Is This "Selfie" With The EgyptAir Hijacker Real? Twitter Is Ablaze Over The Photo

Tuesday morning, Seif El Din Mustafa hijacked EgyptAir Flight MS181 en route to Cairo from Alexandria. After much alarm, it became clear that the EgyptAir hijacking was not an act of terrorism, and the hostages were freed after the flight landed in Cyprus. Mustafa was immediately arrested. Though the hijacker's motives remain unconfirmed, Reuters reported that some believe Mustafa was protesting the imprisonment of Egyptian women, while others suggested that he wanted the plane rerouted to Cyprus because his ex-wife is a resident there.

Update: The person in the photo has been identified by The Telegraph as Benjamin Innes, a British man who was one of the last captives left on the flight. His relatives dispute the photo's designation as a "selfie."

Unsurprisingly, the Twittersphere has watched this event closely. Many actually joked about Mustafa hijacking a plane in the name of his ex-wife, while others have rightfully condemned his actions — no matter his motivation, he put over 50 people in danger. However, the trending hashtag, #EgyptAir, received even more fodder Tuesday morning after an apparent selfie with the EgyptAir hijacker emerged on social media.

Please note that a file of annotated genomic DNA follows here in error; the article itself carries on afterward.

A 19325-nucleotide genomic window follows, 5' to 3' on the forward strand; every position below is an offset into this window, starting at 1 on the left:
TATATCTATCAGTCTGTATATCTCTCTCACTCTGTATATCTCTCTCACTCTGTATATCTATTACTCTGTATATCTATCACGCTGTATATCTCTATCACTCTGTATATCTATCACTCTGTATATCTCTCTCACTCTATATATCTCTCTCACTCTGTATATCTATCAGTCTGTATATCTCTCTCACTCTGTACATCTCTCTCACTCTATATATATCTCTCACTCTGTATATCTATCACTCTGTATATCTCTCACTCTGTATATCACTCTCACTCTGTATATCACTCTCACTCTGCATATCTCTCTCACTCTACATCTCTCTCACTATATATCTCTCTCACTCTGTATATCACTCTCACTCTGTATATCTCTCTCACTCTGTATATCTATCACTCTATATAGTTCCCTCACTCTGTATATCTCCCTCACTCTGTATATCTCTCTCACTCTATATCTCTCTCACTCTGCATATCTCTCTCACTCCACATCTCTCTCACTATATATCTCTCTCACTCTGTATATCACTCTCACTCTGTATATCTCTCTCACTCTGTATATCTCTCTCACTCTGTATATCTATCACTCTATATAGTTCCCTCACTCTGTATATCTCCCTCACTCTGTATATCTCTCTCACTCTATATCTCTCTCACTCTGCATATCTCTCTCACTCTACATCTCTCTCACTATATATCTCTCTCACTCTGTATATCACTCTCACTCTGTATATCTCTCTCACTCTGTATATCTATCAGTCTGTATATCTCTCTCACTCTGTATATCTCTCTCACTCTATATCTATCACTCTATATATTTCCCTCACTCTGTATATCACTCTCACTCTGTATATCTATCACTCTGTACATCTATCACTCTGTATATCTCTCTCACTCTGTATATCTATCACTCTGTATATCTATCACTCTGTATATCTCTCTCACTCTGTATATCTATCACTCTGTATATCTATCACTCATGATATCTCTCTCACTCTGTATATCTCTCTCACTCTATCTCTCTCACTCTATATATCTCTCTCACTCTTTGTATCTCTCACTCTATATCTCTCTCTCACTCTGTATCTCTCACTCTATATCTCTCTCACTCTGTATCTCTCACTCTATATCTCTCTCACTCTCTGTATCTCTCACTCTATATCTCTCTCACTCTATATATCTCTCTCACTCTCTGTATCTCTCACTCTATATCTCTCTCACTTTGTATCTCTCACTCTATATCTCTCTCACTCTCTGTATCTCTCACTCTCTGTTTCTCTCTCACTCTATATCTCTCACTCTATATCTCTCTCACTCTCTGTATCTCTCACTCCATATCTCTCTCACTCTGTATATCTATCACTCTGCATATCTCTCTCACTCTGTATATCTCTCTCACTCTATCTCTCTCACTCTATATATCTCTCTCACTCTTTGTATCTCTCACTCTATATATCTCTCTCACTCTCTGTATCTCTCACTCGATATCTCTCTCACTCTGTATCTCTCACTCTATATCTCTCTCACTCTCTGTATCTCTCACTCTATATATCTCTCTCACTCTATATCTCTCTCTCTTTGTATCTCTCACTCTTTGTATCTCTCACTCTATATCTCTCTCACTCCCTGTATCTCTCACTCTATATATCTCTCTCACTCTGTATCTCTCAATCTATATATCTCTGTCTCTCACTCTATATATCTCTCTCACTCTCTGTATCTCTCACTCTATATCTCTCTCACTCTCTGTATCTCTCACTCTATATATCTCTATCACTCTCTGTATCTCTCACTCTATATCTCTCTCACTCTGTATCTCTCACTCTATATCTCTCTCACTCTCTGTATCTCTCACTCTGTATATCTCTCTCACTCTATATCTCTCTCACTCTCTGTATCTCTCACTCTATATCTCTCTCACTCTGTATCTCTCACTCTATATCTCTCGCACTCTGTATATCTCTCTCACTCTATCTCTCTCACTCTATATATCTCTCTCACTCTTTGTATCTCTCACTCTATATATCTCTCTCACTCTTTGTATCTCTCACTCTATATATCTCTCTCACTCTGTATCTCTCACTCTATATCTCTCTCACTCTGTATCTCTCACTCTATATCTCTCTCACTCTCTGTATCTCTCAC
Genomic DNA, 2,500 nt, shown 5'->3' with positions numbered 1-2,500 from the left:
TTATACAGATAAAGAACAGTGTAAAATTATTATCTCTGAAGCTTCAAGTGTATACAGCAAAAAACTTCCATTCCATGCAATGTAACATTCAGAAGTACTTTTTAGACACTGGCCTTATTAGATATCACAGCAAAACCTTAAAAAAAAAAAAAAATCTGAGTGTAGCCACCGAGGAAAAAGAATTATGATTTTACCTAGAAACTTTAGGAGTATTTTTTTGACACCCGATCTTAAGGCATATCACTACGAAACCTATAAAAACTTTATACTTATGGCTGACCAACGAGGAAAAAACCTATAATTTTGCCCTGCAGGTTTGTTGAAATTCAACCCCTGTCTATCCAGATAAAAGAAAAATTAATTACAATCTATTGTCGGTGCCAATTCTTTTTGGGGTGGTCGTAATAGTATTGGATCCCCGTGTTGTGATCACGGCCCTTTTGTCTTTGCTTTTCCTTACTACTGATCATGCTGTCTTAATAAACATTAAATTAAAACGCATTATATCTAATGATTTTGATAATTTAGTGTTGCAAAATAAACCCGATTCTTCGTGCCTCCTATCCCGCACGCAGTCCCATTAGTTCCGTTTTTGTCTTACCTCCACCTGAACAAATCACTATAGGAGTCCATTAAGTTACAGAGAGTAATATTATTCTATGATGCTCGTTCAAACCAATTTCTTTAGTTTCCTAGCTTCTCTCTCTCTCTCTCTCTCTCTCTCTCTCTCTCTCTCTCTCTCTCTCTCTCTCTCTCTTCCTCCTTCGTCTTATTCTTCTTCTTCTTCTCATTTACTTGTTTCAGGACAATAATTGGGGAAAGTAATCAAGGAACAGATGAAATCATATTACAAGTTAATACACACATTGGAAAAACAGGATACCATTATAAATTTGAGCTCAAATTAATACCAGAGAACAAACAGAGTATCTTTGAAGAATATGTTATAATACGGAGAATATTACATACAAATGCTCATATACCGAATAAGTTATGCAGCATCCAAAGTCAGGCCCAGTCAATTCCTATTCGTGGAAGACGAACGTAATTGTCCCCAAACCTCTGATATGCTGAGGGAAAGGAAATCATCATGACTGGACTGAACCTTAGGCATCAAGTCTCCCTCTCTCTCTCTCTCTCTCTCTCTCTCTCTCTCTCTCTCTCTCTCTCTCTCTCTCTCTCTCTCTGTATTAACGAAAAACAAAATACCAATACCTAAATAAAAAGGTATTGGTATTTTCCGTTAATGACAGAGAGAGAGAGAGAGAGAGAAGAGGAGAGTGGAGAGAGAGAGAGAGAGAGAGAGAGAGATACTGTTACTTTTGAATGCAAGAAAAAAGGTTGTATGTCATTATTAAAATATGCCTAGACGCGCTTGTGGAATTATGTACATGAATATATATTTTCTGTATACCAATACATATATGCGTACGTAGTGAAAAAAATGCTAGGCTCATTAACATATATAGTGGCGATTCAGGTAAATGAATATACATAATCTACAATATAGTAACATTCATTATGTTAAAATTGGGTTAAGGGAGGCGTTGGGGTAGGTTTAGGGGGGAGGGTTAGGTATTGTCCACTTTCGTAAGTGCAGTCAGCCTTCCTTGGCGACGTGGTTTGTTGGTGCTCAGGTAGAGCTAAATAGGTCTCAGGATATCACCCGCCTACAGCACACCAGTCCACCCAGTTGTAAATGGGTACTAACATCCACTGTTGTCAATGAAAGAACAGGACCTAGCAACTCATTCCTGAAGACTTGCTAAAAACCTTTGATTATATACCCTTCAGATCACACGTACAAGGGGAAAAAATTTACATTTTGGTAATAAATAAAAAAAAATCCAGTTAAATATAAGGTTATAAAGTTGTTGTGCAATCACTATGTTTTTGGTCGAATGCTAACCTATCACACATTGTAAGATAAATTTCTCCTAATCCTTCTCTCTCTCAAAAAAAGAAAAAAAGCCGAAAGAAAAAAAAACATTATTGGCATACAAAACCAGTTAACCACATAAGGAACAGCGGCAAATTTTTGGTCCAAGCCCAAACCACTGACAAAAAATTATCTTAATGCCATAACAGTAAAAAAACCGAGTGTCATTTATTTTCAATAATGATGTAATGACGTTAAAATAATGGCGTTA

Understandably, Twitter went wild, and many lauded the man for the "selfie," which has not yet been confirmed as such. According to The Daily Mail, which initially published the photo, the identity of the man in the photo remains unknown, and it is therefore impossible to know his motives for being in the photo — no matter how bizarre a "hijacker selfie" may be. However, even if it was evident that Mustafa's suicide belt was fake, taking a selfie with him would be an undeniably inappropriate response. Hijacking a plane is not a matter to be taken lightly. It is not a joke, but rather a serious and potentially lethal offense.

Here's the now-infamous selfie ...

Many tweets make important points about the reality of the EgyptAir hijacking.

Many of the reactions to the EgyptAir "selfie" only highlight the absurdity of so many social media responses to entirely unfunny events. Thankfully, everyone on the flight was unharmed.